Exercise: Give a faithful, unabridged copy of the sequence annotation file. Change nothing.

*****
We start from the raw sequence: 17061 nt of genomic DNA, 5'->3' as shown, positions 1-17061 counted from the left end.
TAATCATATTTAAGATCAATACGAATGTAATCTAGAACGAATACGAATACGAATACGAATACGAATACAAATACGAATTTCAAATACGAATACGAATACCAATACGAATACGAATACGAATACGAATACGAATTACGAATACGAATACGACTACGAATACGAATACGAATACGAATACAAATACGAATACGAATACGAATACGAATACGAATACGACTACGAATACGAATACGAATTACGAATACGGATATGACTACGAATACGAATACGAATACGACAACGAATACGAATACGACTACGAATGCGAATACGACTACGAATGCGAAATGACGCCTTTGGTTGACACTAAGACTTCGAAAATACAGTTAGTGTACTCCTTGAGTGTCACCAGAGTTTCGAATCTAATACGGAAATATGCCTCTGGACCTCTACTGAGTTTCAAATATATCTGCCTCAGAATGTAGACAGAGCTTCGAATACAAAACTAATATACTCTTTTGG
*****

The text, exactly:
We start from the raw sequence: 17061 nt of genomic DNA, 5'->3' as shown, positions 1-17061 counted from the left end.
TAATCATATTTAAGATCAATACGAATGTAATCTAGAACGAATACGAATACGAATACGAATACGAATACAAATACGAATTTCAAATACGAATACGAATACCAATACGAATACGAATACGAATACGAATACGAATTACGAATACGAATACGACTACGAATACGAATACGAATACGAATACAAATACGAATACGAATACGAATACGAATACGAATACGACTACGAATACGAATACGAATTACGAATACGGATATGACTACGAATACGAATACGAATACGACAACGAATACGAATACGACTACGAATGCGAATACGACTACGAATGCGAAATGACGCCTTTGGTTGACACTAAGACTTCGAAAATACAGTTAGTGTACTCCTTGAGTGTCACCAGAGTTTCGAATCTAATACGGAAATATGCCTCTGGACCTCTACTGAGTTTCAAATATATCTGCCTCAGAATGTAGACAGAGCTTCGAATACAAAACTAATATACTCTTTTGG